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 useful vinegar

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Registration date : 2007-07-21

PostSubject: useful vinegar   Mon Jul 23, 2007 9:36 pm

Vinegar folklore is as colorful as it is practical. Legend states that a courtier in Babylonia (c. 5000 BC) "discovered" wine, formed from unattended grape juice, leading to the eventual discovery of vinegar and its use as a food preservative. Hippocrates (c. 420 BC) used vinegar medicinally to manage wounds. Hannibal of Carthage (c. 200 BC), the great military leader and strategist, used vinegar to dissolve boulders that blocked his army's path. Cleopatra (c. 50 BC) dissolved precious pearls in vinegar and offered her love potion to Anthony. Sung Tse, the 10th century creator of forensic medicine, advocated hand washing with sulfur and vinegar to avoid infection during autopsies. Based on the writings of US medical practitioners dating to the late 18th century, many ailments, from dropsy to poison ivy, croup, and stomachache, were treated with vinegar,[1] and, before the production and marketing of hypoglycemic agents, vinegar "teas" were commonly consumed by diabetics to help manage their chronic aliment. This review examines the scientific evidence for medicinal uses of vinegar, focusing particularly on the recent investigations supporting vinegar's role as an antiglycemic agent. Epidemiologic studies and clinical trials were identified by a MEDLINE title/abstract search with the following search terms: vinegar, glucose; vinegar, cancer; or vinegar, infection. All relevant randomized or case-control trials were included in this review.-------------------------

Vinegar: Good for What Ails You John was plagued with heartburn and stomach pain for as long as he could remember. He had undergone numerous diagnostic tests, but they couldn't find anything to explain his stomach problems. His doctor prescribed Zantac, an acid-blocking drug, which helped, but he didn't like the idea of taking a drug every day. A friend suggested that John give vinegar a try. After just one week of drinking a daily vinegar cocktail (one teaspoon of apple cider vinegar and one teaspoon raw honey in warm water), his heartburn and stomach problems were gone - and he hasn't taken Zantac since. An Oldie But Goodie This is pretty strong testimony for so lowly and inexpensive a product as vinegar, but stories like this abound. Vinegar has a solid and respected place in folk medicine, with references dating back to Hippocrates. Furthermore, a growing number of studies support its therapeutic use. In the April issue of Health & Healing, I told you about a recent study which showed that vinegar helped with weight loss. Here are some other things vinegar aficionados swear by. Taken Orally(One teaspoon to two tablespoons a day, mixed in water, with or without the addition of an equal amount of honey):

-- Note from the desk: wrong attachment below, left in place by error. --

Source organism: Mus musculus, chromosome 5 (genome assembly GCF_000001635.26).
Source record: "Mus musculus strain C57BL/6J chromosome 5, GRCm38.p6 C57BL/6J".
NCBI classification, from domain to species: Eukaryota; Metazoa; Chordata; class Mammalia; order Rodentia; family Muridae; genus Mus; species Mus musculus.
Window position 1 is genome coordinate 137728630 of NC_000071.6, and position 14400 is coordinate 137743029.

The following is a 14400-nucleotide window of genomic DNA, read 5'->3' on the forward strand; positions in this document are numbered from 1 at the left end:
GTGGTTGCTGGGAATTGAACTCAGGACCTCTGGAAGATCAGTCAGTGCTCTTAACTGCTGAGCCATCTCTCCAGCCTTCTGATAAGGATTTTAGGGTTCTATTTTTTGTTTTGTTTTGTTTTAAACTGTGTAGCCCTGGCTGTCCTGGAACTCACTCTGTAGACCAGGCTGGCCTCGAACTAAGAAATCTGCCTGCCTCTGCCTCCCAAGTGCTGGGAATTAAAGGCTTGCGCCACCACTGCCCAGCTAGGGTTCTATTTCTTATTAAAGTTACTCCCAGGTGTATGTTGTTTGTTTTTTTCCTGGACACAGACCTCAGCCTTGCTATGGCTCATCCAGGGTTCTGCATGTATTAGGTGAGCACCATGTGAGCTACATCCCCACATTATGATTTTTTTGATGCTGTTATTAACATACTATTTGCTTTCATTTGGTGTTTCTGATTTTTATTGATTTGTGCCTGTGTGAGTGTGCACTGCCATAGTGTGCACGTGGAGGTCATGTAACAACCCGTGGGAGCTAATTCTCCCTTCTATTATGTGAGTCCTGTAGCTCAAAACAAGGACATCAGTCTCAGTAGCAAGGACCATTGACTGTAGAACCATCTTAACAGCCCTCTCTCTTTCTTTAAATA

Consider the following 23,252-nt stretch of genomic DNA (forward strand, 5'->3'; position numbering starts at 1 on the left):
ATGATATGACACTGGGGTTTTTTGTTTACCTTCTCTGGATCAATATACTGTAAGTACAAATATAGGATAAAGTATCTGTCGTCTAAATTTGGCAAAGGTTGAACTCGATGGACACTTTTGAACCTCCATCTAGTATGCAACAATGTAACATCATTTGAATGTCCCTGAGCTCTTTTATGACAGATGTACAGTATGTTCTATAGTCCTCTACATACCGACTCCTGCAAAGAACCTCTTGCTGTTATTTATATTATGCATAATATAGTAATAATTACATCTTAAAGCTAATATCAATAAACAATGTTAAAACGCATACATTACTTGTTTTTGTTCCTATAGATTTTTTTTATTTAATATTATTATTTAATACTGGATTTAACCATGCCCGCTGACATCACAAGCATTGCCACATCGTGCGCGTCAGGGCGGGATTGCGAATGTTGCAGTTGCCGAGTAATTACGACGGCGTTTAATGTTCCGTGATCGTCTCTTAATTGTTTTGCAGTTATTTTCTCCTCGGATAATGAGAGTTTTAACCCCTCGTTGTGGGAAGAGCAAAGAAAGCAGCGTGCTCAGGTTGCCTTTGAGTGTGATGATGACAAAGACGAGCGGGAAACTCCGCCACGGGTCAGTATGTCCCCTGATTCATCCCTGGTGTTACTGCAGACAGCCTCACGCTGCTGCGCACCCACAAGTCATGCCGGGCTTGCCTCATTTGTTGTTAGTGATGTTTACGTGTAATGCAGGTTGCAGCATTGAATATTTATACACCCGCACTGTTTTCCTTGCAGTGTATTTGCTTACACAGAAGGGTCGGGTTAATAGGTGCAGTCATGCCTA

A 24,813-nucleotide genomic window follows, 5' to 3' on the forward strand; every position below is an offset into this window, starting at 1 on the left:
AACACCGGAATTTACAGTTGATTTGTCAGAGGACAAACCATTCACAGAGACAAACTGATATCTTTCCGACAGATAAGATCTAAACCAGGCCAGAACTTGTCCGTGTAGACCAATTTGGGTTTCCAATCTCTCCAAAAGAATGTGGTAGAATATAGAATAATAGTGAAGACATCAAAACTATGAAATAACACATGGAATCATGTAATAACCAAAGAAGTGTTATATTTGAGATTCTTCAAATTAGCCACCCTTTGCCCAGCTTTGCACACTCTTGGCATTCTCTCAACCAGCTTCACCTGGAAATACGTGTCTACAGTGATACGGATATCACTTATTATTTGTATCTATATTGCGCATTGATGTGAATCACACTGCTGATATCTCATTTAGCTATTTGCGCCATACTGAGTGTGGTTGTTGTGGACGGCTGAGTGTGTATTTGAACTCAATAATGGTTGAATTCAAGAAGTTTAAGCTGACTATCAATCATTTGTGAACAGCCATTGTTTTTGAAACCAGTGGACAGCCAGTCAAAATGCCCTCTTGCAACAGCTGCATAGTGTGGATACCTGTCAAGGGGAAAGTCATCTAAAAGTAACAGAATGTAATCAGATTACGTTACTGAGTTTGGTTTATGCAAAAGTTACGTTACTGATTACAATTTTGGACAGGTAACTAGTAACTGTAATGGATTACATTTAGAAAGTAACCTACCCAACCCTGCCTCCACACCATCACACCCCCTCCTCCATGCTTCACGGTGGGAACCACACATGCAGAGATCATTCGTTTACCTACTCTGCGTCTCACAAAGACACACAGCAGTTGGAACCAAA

Relieves stomach pain
Improves arthritis pain
Relaxes leg cramps
Reduces urinary problems
Assists with weight loss
Improves insulin sensitivity Applied Topically(Equal parts vinegar and water, or as indicated):
Helps clear up swimmer's ear and ear infections (flush ears)
Relieves athlete's foot (soak feet)
Softens corns and calluses (soak feet)
Eliminates dandruff (and makes a good hair rinse)
Improves sinusitis symptoms (gargle with one tablespoon in half a glass of water)
Relieves jellyfish stings
Soothes sunburn and rashes (dampen a gauze pad and apply to affected area)

Banishes foot and underarm odors For a stuffy nose, eat 1/4 to 1/2 teaspoon fresh grated horseradish. Mix it with a little vinegar to enhance absorption.Quality is ImportantAll vinegar is not created equal. Comparing raw, organic apple cider vinegar to distilled or synthetic vinegar is like comparing fresh-squeezed organic orange juice to Kool-Aid. The former is made from fresh, crushed organic apples and then matured in wooden barrels. It's a brownish-gold color and slightly cloudy when held up to the light, and it tastes vinegary, but smoother and less caustic than other vinegars. Look for raw, unpasteurized, unfiltered vinegar made from certified organic apples. Good brands include Bragg Apple Cider Vinegar, available in most health food stores and Omega Nutrition, also sold in health food stores.
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